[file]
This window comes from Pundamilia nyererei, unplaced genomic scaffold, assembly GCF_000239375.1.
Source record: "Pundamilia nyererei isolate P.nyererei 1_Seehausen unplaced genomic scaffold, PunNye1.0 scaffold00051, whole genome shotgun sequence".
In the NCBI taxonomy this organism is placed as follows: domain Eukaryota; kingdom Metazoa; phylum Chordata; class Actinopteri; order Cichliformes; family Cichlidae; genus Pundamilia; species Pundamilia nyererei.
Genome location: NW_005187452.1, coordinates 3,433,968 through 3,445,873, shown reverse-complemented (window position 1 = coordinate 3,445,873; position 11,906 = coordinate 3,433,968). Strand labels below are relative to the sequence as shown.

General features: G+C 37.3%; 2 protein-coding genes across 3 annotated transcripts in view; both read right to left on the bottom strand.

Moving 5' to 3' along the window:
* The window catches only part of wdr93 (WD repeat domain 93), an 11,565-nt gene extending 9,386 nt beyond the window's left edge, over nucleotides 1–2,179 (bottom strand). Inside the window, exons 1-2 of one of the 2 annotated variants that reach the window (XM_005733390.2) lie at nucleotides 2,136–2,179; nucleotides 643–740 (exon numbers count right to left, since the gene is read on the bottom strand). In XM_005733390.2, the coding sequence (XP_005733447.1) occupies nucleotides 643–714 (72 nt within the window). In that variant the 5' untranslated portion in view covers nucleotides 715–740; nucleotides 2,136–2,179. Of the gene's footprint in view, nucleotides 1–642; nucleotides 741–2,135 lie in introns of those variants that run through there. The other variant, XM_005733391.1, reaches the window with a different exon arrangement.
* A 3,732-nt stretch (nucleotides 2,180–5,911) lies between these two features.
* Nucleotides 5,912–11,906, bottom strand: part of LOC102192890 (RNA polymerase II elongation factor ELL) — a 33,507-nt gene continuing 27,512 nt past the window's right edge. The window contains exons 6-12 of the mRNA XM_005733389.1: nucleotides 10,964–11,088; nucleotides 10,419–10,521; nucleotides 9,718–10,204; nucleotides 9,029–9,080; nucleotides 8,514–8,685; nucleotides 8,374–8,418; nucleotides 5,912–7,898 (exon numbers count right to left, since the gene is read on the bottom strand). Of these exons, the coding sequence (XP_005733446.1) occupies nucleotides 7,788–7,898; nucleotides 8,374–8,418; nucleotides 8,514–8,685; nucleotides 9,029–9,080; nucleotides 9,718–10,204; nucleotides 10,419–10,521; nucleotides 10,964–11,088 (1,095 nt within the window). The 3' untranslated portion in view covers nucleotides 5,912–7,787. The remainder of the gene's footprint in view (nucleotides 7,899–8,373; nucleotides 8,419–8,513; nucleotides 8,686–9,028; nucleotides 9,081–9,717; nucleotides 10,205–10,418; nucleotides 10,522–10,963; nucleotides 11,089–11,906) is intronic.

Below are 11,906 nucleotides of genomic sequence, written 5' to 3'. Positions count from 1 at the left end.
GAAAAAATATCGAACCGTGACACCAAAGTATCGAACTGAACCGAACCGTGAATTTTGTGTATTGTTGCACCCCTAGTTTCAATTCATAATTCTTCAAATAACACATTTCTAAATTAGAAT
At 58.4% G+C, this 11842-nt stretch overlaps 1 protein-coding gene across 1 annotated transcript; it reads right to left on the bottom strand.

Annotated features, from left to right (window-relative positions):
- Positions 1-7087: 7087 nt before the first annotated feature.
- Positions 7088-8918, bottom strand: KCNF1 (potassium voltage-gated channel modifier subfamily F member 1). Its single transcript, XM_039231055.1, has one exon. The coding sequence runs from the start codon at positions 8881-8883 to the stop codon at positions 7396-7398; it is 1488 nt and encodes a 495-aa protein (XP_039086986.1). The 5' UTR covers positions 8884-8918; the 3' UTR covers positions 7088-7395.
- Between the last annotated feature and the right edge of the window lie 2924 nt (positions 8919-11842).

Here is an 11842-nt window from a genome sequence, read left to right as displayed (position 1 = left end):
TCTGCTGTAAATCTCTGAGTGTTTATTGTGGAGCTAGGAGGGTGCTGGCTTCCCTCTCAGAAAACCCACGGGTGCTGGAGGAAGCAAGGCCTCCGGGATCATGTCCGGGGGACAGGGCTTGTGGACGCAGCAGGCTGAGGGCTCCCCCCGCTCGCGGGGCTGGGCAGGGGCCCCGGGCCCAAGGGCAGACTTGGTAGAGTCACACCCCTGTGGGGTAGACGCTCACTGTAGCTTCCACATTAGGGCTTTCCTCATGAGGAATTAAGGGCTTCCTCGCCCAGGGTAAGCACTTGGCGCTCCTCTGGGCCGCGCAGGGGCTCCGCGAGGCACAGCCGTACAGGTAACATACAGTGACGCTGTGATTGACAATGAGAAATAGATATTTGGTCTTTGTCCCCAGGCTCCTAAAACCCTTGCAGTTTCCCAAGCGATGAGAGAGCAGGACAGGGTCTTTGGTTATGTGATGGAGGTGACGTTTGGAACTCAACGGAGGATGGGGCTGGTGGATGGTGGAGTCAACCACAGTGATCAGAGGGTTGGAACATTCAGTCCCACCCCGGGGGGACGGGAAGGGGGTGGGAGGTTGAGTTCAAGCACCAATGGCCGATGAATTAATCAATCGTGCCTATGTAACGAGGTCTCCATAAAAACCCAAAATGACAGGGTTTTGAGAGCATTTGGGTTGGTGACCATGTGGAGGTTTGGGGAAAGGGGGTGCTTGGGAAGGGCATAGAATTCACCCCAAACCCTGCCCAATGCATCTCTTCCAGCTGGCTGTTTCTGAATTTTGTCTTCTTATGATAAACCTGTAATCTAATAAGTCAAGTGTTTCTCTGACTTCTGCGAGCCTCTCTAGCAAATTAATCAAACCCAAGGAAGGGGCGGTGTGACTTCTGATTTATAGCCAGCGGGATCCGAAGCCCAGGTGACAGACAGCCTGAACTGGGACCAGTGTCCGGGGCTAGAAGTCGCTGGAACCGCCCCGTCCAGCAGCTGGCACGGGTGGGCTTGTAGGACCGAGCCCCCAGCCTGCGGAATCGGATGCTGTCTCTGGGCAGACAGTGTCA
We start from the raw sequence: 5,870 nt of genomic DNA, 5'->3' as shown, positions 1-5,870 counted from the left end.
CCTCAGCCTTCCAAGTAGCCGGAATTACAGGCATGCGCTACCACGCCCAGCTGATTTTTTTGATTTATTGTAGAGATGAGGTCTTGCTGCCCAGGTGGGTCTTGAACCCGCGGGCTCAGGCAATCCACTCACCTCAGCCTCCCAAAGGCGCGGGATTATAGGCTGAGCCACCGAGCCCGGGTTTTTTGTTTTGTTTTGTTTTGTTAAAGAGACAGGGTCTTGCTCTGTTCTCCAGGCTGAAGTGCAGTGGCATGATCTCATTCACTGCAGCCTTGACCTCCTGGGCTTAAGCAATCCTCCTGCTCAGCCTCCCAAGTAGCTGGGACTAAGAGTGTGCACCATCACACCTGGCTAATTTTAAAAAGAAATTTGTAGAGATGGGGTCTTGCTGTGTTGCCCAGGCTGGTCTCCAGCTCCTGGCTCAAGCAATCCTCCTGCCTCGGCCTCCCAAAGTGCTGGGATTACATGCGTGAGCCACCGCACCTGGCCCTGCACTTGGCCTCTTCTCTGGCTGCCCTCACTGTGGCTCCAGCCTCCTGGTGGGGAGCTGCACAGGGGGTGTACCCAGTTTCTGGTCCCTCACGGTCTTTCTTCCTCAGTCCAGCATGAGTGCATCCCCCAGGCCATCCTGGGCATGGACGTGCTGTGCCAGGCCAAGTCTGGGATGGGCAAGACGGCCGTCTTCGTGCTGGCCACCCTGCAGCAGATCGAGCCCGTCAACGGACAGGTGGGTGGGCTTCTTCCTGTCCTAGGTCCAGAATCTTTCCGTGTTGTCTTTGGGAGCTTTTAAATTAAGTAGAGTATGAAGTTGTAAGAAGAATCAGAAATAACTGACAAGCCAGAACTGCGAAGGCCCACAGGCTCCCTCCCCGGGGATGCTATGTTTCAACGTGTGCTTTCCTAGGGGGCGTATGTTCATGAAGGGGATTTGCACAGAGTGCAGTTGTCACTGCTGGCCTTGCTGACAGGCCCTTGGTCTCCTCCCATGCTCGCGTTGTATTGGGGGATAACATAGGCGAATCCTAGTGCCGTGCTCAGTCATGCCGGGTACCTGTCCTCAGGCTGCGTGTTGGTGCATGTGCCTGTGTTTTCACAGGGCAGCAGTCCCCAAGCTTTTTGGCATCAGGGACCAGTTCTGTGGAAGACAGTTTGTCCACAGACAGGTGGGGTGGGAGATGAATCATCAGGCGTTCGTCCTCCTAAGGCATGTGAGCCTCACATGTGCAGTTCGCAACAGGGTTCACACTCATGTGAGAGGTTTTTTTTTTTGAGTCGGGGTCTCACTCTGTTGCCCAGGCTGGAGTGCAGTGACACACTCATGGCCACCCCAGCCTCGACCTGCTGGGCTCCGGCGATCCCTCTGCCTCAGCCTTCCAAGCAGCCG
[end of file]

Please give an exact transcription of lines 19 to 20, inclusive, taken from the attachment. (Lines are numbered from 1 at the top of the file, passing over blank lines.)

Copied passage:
We start from the raw sequence: 5,870 nt of genomic DNA, 5'->3' as shown, positions 1-5,870 counted from the left end.
CCTCAGCCTTCCAAGTAGCCGGAATTACAGGCATGCGCTACCACGCCCAGCTGATTTTTTTGATTTATTGTAGAGATGAGGTCTTGCTGCCCAGGTGGGTCTTGAACCCGCGGGCTCAGGCAATCCACTCACCTCAGCCTCCCAAAGGCGCGGGATTATAGGCTGAGCCACCGAGCCCGGGTTTTTTGTTTTGTTTTGTTTTGTTAAAGAGACAGGGTCTTGCTCTGTTCTCCAGGCTGAAGTGCAGTGGCATGATCTCATTCACTGCAGCCTTGACCTCCTGGGCTTAAGCAATCCTCCTGCTCAGCCTCCCAAGTAGCTGGGACTAAGAGTGTGCACCATCACACCTGGCTAATTTTAAAAAGAAATTTGTAGAGATGGGGTCTTGCTGTGTTGCCCAGGCTGGTCTCCAGCTCCTGGCTCAAGCAATCCTCCTGCCTCGGCCTCCCAAAGTGCTGGGATTACATGCGTGAGCCACCGCACCTGGCCCTGCACTTGGCCTCTTCTCTGGCTGCCCTCACTGTGGCTCCAGCCTCCTGGTGGGGAGCTGCACAGGGGGTGTACCCAGTTTCTGGTCCCTCACGGTCTTTCTTCCTCAGTCCAGCATGAGTGCATCCCCCAGGCCATCCTGGGCATGGACGTGCTGTGCCAGGCCAAGTCTGGGATGGGCAAGACGGCCGTCTTCGTGCTGGCCACCCTGCAGCAGATCGAGCCCGTCAACGGACAGGTGGGTGGGCTTCTTCCTGTCCTAGGTCCAGAATCTTTCCGTGTTGTCTTTGGGAGCTTTTAAATTAAGTAGAGTATGAAGTTGTAAGAAGAATCAGAAATAACTGACAAGCCAGAACTGCGAAGGCCCACAGGCTCCCTCCCCGGGGATGCTATGTTTCAACGTGTGCTTTCCTAGGGGGCGTATGTTCATGAAGGGGATTTGCACAGAGTGCAGTTGTCACTGCTGGCCTTGCTGACAGGCCCTTGGTCTCCTCCCATGCTCGCGTTGTATTGGGGGATAACATAGGCGAATCCTAGTGCCGTGCTCAGTCATGCCGGGTACCTGTCCTCAGGCTGCGTGTTGGTGCATGTGCCTGTGTTTTCACAGGGCAGCAGTCCCCAAGCTTTTTGGCATCAGGGACCAGTTCTGTGGAAGACAGTTTGTCCACAGACAGGTGGGGTGGGAGATGAATCATCAGGCGTTCGTCCTCCTAAGGCATGTGAGCCTCACATGTGCAGTTCGCAACAGGGTTCACACTCATGTGAGAGGTTTTTTTTTTTGAGTCGGGGTCTCACTCTGTTGCCCAGGCTGGAGTGCAGTGACACACTCATGGCCACCCCAGCCTCGACCTGCTGGGCTCCGGCGATCCCTCTGCCTCAGCCTTCCAAGCAGCCG